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Sourcing and Copyright aka Here We Go Again

December 17, 2010

Photos via http://www.counterfeitchic.com

Disclaimer: All thoughts and opinions are my own and have nothing to do with my affiliation with any of the work I do or whom I’m affiliated with.

If you follow me on twitter you probably saw me refer to this post . The owner of the blog brings up a piece that looked just like a piece from Forever21 on Modcloth. Refer to the above the Louboutin Black Shoe was copied by F21 in red and the Balenciaga was also copied. As well you see a Privee copy of the that dress above.

The bottom line is designers copy each other. It can look exactly the same, but the materials have to be different people. Look at what it’s made out of. While on her blog everyone was saying the “cut” and “fabric” were the same, but sadly in the US F21 would have lost a lot of court cases it that were the case.

Manufacturers must change the garment at least 30% to get a way with it. Which usually means they source different materials. What could be 100% modal on one site may be 100% cotton on another hence changing the prices.  Now if you read my blog you know that I work for one of the wholesalers so I know that I work for a re-seller and all opinions here are not associated with the company, but out comprised from information that I do know so take from it what you will and may the legal gods not fall upon me.

I know for a fact that one Modcloth does use wholesalers and does use suggested retail. Hence the high price. As well Modcloth can not work out deals with designers like Forever21 can. Forever21 buys in bulk and has multiple places to sell online only stores only have one outlet. Now if you read Modcloth’s reply on that blog what they say is accurate as for what the designers told them well they don’t have control over that, but let’s get on with this.

Sourcing:

It’s basically what you do when you begin manufacturing your own line. You go through a lot to find a manufacturer. There is researching, sampling, estimating, prototyping, manufacturing, domestic clothing sourcing, import costs, and finishing. All of these have to be figured out before you can start.

Also, did you know that most manufacturers have a minimum order and guess what boys and gals China’s cost are rising. Why? Read this article here, but basically it covers that fabric costs and labor on the rise meaning to stay on top the production side needs to raise costs. Err I can hear the screams now. Inflation isn’t anything new and if you really though clothing was going to stay cheap forever think not. Why do you think most companies don’t do american made products? because the costs are increasingly higher and higher each year and we pay for taxes that other countries don’t charge so you have that.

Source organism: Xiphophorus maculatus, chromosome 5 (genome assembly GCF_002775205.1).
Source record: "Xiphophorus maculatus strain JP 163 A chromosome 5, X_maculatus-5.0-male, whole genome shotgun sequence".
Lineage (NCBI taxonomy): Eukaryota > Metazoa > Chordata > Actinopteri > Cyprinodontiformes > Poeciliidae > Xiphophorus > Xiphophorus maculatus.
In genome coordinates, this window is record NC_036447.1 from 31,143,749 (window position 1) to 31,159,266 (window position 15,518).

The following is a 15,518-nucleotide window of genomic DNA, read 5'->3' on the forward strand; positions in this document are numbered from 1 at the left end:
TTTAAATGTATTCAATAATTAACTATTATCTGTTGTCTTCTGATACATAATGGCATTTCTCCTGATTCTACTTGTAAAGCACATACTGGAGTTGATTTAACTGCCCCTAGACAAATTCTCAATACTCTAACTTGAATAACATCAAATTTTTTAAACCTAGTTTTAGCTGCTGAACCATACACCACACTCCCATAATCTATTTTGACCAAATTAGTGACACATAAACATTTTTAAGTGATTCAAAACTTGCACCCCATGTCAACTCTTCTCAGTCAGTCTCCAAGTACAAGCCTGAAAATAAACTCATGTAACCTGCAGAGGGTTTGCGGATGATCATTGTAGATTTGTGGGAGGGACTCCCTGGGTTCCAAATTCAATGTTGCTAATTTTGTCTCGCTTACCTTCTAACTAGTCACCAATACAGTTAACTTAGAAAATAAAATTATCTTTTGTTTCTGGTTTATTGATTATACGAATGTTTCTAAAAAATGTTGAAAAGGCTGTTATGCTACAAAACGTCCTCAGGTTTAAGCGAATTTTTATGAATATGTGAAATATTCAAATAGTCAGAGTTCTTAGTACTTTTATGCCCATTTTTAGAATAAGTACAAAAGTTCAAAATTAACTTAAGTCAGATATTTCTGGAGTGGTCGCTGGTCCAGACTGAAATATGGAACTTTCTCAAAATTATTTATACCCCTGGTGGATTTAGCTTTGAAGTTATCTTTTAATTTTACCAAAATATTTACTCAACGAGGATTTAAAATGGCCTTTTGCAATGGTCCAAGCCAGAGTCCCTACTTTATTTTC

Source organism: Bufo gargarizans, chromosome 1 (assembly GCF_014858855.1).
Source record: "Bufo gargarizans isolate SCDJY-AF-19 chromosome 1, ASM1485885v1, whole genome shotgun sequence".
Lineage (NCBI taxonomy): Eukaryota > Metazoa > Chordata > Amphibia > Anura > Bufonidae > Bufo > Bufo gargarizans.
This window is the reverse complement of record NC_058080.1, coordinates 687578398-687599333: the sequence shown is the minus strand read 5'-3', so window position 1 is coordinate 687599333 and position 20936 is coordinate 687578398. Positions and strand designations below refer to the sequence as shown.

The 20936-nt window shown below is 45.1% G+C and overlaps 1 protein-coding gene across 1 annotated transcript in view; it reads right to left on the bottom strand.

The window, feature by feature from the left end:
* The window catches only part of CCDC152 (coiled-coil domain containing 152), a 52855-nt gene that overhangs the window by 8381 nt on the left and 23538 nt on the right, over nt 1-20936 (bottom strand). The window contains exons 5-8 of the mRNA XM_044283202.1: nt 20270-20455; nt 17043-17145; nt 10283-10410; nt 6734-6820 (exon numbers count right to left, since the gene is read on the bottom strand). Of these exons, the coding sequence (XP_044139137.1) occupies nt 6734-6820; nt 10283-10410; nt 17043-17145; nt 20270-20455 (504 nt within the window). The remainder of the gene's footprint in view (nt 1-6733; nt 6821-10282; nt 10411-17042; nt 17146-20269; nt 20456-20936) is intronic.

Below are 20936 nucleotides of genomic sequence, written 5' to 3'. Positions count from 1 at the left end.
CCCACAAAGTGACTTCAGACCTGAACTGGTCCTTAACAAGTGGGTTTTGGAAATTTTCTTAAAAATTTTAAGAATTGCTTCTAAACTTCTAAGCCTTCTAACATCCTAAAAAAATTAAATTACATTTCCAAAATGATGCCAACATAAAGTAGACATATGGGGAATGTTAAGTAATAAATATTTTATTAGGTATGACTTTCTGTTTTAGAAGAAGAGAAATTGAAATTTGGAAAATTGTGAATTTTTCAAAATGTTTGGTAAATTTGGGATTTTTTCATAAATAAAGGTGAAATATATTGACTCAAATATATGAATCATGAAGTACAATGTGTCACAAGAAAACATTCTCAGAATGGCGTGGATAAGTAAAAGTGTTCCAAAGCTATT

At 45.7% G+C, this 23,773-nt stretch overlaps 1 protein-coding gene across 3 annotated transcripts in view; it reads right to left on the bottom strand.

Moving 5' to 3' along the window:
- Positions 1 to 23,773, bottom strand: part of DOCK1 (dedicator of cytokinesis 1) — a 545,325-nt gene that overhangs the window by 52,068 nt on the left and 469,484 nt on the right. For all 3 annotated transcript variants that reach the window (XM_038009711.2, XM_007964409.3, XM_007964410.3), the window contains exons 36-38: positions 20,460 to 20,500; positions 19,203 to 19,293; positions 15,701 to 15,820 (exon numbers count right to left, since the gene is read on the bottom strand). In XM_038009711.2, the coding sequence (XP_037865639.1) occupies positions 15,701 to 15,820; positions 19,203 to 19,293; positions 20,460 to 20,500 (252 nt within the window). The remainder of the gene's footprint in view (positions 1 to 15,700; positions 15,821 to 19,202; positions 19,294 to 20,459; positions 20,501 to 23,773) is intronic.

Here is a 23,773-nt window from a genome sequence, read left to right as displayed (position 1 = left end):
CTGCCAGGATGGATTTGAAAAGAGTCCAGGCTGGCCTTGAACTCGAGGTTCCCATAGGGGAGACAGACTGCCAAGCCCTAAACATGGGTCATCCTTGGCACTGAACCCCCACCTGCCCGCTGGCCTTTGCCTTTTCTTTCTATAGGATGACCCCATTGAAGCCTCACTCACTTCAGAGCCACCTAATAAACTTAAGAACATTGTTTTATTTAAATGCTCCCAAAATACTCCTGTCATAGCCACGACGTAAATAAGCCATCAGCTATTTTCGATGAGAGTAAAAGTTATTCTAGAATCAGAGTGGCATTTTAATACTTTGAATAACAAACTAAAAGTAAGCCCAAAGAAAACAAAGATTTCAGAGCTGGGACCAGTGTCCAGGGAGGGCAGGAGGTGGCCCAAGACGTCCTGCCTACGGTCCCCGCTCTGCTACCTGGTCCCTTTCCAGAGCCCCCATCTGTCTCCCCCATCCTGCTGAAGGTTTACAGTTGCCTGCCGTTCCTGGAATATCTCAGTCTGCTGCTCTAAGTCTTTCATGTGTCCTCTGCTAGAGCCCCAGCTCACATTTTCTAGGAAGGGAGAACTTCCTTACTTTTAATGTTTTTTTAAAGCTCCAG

Now you can wine and bitch about the price, but really it doesn’t suit a company well to charge 90% off a garment when mark-up average is 330%. The costs of the garments helps pay for people’s jobs like mine, the warehouse workers, designers,  the customer service reps, the factory workers in China.

Sure you may complain about the Chinese workers not getting paid well, but honestly there are ethics and then there is business for business to give you the pricing you want there has to be a compromise and usually someone suffers for it. So while you’re cozying on up in your down coat think of all the work that went into that and if the quality is good you should be willing to pay a full price.

I’m not saying pay $90 for a 100% cotton tee that Old Navy sells for 12 bucks I’m just saying shop wisely and check quality. The fabric and stitching all matter and you get what you pay for is not always true in clothing. Honestly if you want to be a smart shopper look into materials and manufacturing of garments that will help you decide if you want F21 or Gucci because I bet you anything the Gucci will last you 10 years and the F21 maybe a week.

Also, F21 has a high order volume that pushes costs down hence why you can see them selling something that looks like something way more expensive for 9 dollars. It’s just how the cookie crumbles.

Legalities:

Once you do sourcing chances are you will have to look up the legalities. I found out the other day that you there are laws you have to abide by when making hoodies because they can be a choking hazard. I also know that you must have re-sellers permits and manufacturing permits in place.

You also will need to check the rules and regulations on importing and exporting goods  and a lot of other paper work that is often expensive set up before you can even begin selling your own line. This one is short because I will talk about this again in a different post at another time since papers are dependent on what you are selling and how your company is structured.

Copyright: